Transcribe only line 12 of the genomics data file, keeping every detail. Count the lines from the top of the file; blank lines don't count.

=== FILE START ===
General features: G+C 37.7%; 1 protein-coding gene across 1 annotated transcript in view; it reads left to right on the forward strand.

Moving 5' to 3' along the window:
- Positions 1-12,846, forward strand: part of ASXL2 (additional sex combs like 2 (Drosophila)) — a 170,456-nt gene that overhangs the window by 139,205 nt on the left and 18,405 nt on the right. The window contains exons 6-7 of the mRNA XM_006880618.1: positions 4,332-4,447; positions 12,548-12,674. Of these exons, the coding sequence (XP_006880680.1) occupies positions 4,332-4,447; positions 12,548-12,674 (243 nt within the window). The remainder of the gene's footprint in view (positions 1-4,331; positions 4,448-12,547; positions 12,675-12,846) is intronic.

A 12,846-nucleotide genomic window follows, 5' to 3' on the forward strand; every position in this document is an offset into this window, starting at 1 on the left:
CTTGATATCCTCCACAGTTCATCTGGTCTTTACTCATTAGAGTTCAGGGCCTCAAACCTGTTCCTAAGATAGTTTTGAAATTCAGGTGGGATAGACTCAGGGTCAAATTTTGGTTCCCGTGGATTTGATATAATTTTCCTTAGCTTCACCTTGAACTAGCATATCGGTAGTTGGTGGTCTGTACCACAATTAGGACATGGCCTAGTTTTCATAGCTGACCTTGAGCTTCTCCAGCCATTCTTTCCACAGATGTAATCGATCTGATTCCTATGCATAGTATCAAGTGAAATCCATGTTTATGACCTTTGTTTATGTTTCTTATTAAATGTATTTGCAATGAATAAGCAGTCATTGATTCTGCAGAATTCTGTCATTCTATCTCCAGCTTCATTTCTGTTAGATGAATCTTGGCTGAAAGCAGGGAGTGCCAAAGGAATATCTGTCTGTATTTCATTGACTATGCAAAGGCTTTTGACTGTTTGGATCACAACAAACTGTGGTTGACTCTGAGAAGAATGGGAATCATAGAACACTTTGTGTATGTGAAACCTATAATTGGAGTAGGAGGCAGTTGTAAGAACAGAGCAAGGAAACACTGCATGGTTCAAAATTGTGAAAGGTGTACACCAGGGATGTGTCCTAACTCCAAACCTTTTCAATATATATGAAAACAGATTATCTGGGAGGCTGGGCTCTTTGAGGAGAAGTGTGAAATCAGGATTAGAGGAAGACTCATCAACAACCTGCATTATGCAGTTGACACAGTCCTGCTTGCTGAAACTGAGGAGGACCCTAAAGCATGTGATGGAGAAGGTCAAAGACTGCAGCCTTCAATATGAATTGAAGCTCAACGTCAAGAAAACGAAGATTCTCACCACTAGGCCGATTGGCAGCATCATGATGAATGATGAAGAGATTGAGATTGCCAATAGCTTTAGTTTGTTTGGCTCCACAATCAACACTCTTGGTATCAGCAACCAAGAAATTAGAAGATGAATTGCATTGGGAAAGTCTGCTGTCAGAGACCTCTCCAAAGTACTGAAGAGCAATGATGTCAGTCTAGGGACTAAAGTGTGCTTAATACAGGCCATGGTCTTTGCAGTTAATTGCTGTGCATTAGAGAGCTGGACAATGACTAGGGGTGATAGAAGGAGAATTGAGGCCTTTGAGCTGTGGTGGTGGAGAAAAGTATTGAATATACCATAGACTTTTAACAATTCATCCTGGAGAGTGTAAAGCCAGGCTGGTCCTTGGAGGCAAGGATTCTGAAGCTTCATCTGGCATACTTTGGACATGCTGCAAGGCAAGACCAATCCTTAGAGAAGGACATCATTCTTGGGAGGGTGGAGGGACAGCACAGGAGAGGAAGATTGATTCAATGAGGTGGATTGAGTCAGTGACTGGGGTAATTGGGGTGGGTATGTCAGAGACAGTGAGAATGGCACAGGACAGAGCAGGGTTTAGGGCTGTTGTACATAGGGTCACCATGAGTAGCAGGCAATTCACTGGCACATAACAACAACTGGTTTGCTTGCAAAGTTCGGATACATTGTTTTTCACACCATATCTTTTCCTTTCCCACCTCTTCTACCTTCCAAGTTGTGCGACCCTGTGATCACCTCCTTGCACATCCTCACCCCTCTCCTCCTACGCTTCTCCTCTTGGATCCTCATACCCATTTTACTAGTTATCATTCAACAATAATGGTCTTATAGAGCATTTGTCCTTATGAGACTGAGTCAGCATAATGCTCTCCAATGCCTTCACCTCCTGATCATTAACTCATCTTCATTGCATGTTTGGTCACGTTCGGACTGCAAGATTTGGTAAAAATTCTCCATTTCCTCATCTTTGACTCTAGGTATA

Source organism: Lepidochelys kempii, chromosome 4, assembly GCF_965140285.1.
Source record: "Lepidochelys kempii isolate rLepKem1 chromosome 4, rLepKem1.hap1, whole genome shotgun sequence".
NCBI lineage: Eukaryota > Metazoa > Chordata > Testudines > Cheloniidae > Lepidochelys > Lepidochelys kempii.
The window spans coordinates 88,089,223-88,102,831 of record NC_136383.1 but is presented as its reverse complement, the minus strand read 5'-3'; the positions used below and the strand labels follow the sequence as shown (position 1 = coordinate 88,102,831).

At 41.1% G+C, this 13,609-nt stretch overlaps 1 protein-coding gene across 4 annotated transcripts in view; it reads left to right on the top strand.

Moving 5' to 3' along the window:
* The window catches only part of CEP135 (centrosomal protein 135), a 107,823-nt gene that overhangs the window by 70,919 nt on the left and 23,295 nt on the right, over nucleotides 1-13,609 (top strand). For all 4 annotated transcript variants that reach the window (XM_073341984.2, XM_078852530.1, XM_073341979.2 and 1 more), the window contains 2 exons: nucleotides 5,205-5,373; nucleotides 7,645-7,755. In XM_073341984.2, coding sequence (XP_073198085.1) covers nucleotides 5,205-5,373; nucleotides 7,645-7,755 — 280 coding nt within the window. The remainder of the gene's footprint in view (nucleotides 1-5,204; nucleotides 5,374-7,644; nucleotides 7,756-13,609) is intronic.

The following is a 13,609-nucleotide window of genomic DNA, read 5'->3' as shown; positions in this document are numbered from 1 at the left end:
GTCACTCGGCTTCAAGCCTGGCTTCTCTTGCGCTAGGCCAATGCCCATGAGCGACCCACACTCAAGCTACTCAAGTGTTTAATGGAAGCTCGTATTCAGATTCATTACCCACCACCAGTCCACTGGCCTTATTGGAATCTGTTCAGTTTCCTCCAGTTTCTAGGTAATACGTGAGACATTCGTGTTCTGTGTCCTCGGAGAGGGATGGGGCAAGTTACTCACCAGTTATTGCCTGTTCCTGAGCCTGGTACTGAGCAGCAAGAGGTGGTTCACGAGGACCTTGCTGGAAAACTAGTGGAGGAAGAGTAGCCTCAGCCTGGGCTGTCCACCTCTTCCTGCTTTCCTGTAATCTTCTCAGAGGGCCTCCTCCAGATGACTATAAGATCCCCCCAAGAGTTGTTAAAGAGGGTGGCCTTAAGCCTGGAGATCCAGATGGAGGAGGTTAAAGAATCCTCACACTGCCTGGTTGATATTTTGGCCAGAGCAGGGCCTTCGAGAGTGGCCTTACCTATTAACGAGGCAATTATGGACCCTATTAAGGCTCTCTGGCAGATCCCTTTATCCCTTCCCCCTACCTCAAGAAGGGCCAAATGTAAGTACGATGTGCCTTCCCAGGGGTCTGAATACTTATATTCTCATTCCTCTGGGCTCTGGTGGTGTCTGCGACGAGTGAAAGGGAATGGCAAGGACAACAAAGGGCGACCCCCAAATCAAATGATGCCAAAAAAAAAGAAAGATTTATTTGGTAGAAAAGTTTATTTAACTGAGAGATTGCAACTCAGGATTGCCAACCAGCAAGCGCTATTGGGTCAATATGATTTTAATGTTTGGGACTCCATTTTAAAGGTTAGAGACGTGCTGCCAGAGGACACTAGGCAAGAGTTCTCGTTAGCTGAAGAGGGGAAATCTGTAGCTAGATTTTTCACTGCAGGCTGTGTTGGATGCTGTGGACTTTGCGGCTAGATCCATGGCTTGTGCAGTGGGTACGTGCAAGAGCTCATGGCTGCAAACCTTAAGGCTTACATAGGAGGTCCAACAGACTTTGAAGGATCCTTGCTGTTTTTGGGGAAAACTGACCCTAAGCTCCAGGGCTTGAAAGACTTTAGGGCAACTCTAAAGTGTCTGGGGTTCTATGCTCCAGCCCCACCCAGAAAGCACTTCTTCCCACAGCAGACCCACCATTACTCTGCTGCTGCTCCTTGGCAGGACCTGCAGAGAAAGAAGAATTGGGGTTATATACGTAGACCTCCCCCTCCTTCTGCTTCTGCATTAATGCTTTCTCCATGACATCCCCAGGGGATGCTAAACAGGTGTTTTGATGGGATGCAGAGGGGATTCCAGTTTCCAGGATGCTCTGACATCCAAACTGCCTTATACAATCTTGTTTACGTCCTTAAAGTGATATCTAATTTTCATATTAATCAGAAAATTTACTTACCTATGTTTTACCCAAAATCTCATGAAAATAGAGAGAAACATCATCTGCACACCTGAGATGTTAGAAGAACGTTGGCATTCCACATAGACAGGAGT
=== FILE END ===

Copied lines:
* The window catches only part of CEP135 (centrosomal protein 135), a 107,823-nt gene that overhangs the window by 70,919 nt on the left and 23,295 nt on the right, over nucleotides 1-13,609 (top strand). For all 4 annotated transcript variants that reach the window (XM_073341984.2, XM_078852530.1, XM_073341979.2 and 1 more), the window contains 2 exons: nucleotides 5,205-5,373; nucleotides 7,645-7,755. In XM_073341984.2, coding sequence (XP_073198085.1) covers nucleotides 5,205-5,373; nucleotides 7,645-7,755 — 280 coding nt within the window. The remainder of the gene's footprint in view (nucleotides 1-5,204; nucleotides 5,374-7,644; nucleotides 7,756-13,609) is intronic.